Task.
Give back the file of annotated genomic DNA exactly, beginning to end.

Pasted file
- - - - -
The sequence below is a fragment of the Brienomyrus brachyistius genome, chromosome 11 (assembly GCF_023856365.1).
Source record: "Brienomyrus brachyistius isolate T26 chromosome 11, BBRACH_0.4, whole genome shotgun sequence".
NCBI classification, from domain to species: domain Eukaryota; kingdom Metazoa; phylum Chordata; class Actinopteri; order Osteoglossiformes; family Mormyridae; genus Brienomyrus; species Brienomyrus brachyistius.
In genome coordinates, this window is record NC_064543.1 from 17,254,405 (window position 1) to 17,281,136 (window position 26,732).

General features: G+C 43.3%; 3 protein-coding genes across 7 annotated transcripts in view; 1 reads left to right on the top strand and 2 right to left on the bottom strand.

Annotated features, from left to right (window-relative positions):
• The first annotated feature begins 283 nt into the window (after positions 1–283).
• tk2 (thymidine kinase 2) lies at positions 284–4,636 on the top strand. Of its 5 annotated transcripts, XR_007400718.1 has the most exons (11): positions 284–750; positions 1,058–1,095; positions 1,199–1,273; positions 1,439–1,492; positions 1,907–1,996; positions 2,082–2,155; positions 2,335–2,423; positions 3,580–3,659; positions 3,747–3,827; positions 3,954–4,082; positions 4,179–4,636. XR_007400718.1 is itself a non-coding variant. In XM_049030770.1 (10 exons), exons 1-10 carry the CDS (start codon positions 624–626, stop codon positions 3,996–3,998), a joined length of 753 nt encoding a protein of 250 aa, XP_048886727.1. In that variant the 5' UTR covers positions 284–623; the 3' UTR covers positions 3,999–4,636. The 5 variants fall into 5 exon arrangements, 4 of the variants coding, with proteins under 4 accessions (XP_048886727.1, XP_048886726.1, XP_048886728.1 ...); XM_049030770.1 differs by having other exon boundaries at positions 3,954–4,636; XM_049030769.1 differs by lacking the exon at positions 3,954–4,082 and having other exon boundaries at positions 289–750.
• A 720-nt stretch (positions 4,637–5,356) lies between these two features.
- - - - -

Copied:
The sequence below is a fragment of the Brienomyrus brachyistius genome, chromosome 11 (assembly GCF_023856365.1).
Source record: "Brienomyrus brachyistius isolate T26 chromosome 11, BBRACH_0.4, whole genome shotgun sequence".
NCBI classification, from domain to species: domain Eukaryota; kingdom Metazoa; phylum Chordata; class Actinopteri; order Osteoglossiformes; family Mormyridae; genus Brienomyrus; species Brienomyrus brachyistius.
In genome coordinates, this window is record NC_064543.1 from 17,254,405 (window position 1) to 17,281,136 (window position 26,732).

General features: G+C 43.3%; 3 protein-coding genes across 7 annotated transcripts in view; 1 reads left to right on the top strand and 2 right to left on the bottom strand.

Annotated features, from left to right (window-relative positions):
• The first annotated feature begins 283 nt into the window (after positions 1–283).
• tk2 (thymidine kinase 2) lies at positions 284–4,636 on the top strand. Of its 5 annotated transcripts, XR_007400718.1 has the most exons (11): positions 284–750; positions 1,058–1,095; positions 1,199–1,273; positions 1,439–1,492; positions 1,907–1,996; positions 2,082–2,155; positions 2,335–2,423; positions 3,580–3,659; positions 3,747–3,827; positions 3,954–4,082; positions 4,179–4,636. XR_007400718.1 is itself a non-coding variant. In XM_049030770.1 (10 exons), exons 1-10 carry the CDS (start codon positions 624–626, stop codon positions 3,996–3,998), a joined length of 753 nt encoding a protein of 250 aa, XP_048886727.1. In that variant the 5' UTR covers positions 284–623; the 3' UTR covers positions 3,999–4,636. The 5 variants fall into 5 exon arrangements, 4 of the variants coding, with proteins under 4 accessions (XP_048886727.1, XP_048886726.1, XP_048886728.1 ...); XM_049030770.1 differs by having other exon boundaries at positions 3,954–4,636; XM_049030769.1 differs by lacking the exon at positions 3,954–4,082 and having other exon boundaries at positions 289–750.
• A 720-nt stretch (positions 4,637–5,356) lies between these two features.